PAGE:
Client Info Session Part 3
By Matthew Rosie
BREXIT- While it has had a significant impact to the share market and property prices in London, Australia remains largely unaffected. Remembering that it could be another 2 years before the UK actually leaves the EU, Australian economists predict expect little impact to Australian property prices. Others are suggesting that Australian ex-pats may return home if it becomes too difficult to work and travel in the EU (which would add to local demand for property).
With historically low interest rates, the property market continues to be a very attractive investment (as evidenced by the growth many cities have enjoyed of late). Talks of a property bubble in Sydney and Melbourne have been dampened but there continues to be clear evidence of a Two-tier housing market around the country.
APRA (the lending regulator) has instructed lenders to adjust their balance sheets to reduce the volume of investors pushing prices apart. The effects of which are starting to become evident. Whether this approach to a geographical problem (largely limited to Sydney and Melbourne) has been appropriate or overzealous is yet to be seen.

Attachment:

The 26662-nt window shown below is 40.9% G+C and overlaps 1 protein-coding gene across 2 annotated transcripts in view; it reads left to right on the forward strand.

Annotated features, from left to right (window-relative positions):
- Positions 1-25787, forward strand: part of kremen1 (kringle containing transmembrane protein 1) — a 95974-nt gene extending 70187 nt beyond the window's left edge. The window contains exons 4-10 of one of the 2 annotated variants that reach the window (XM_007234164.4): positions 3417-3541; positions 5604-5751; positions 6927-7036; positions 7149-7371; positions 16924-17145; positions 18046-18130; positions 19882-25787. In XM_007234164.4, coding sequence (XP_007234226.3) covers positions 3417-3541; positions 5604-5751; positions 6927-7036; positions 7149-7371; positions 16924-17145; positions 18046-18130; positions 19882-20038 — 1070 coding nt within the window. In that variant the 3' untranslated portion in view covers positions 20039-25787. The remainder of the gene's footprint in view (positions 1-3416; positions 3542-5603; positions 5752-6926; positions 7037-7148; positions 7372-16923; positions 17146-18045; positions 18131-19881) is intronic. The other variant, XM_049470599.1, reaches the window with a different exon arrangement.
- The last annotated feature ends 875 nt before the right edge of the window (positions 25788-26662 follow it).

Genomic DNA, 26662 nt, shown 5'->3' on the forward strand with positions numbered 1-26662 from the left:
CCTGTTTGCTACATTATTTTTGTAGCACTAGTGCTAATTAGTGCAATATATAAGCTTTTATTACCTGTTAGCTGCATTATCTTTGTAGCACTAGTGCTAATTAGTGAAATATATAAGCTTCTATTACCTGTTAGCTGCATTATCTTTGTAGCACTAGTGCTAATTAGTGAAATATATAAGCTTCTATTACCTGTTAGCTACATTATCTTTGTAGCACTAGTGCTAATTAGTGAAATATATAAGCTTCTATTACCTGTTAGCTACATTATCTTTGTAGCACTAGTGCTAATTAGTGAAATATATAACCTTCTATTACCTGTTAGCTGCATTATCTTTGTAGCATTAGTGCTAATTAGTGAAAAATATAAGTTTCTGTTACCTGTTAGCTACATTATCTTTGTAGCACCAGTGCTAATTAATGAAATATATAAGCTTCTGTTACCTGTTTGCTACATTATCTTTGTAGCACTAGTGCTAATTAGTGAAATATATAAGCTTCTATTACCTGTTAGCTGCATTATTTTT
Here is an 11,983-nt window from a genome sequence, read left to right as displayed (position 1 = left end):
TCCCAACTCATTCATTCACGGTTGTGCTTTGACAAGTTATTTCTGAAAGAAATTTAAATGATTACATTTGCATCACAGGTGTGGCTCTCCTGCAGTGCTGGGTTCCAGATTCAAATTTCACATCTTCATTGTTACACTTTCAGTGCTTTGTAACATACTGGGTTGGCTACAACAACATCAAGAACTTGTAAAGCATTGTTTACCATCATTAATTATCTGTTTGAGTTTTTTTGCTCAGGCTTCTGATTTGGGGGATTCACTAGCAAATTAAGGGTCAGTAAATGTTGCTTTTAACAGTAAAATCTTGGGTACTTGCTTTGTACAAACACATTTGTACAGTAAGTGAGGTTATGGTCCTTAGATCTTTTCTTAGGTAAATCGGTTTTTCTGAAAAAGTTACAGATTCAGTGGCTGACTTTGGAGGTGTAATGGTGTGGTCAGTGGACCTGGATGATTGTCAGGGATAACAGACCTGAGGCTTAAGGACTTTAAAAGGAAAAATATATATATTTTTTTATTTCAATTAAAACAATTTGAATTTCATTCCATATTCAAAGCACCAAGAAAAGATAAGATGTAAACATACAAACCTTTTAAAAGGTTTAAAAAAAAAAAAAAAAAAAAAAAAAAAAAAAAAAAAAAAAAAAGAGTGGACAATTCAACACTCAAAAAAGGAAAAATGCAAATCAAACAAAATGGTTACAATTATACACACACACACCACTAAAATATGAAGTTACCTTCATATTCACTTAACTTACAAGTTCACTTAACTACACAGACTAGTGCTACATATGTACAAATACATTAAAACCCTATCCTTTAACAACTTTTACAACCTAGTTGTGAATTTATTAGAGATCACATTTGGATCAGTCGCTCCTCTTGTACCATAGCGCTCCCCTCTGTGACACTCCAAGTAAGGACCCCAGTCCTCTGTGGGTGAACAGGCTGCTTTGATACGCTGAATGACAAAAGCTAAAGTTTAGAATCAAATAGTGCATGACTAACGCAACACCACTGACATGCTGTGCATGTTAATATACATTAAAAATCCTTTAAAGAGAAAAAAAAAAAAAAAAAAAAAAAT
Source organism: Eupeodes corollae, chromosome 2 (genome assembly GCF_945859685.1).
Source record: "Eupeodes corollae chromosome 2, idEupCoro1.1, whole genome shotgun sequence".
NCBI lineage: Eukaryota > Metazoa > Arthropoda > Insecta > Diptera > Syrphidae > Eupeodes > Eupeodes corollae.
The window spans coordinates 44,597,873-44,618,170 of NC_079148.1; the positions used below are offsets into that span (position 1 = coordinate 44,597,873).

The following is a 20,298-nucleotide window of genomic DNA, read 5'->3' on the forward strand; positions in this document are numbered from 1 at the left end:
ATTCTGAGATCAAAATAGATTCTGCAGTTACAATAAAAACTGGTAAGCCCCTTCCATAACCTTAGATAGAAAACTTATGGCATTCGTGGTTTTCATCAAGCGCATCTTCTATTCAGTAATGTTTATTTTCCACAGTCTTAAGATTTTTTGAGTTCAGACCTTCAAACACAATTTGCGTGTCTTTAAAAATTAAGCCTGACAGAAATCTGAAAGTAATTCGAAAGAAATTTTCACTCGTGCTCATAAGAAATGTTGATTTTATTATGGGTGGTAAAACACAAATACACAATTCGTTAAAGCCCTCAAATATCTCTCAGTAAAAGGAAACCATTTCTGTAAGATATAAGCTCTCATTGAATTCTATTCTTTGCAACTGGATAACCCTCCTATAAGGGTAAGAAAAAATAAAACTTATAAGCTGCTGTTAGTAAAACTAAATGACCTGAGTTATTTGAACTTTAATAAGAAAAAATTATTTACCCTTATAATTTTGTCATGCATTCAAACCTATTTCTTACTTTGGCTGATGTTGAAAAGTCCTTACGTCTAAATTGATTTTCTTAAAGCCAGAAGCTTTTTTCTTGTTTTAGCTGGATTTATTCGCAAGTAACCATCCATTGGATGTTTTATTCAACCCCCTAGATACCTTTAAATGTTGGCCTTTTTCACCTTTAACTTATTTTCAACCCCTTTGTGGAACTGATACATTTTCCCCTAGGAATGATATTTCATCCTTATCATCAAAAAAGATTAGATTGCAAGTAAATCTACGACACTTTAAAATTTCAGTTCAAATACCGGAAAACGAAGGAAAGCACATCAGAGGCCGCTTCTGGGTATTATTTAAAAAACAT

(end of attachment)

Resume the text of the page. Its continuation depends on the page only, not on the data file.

With regards to Foreign Investment, there's been a lot of media speculation telling us how the Chinese are pushing property prices up around the country. The government has responded with changes to the FIRB process (namely a $5k application fee) and some states have increased stamp duty. However I think the banks changes to foreign lending criteria (ie. NO LONGER LENDING) - a change that has been made independent of any government intervention - has had perhaps the most profound impact on property prices.
Lastly, with regards to the current political atmosphere here in Australia. While the Coalition has managed to retain power, it does so with a much smaller majority and will undoubtedly have their work cut out for them.
Any fears of Labor’s proposed changes to negative gearing have most likely passed but the uncertainty surrounding the stability of our government may stick around for a bit longer.
But, when we look at the fundamentals we have good reason to remain confident in Australian property:
- Historically low interest rates
- Global economy continues to grow (albeit at a lower than average pace)
- Australian economy continues to grow
- Australian population continues to grow
- Commodity prices appear to have stabilised
- Australia’s credit rating remains strong
- Financial markets remain volatile
So in summary, while the Australian property market as a whole may not experience some of the crazy growth seen in the past, the fundamentals would suggest we will continue to enjoy solid returns, AND, should the global and Australian economies improve, population growth will increase, wages should grow and demand should return and once again continue to push housing prices up.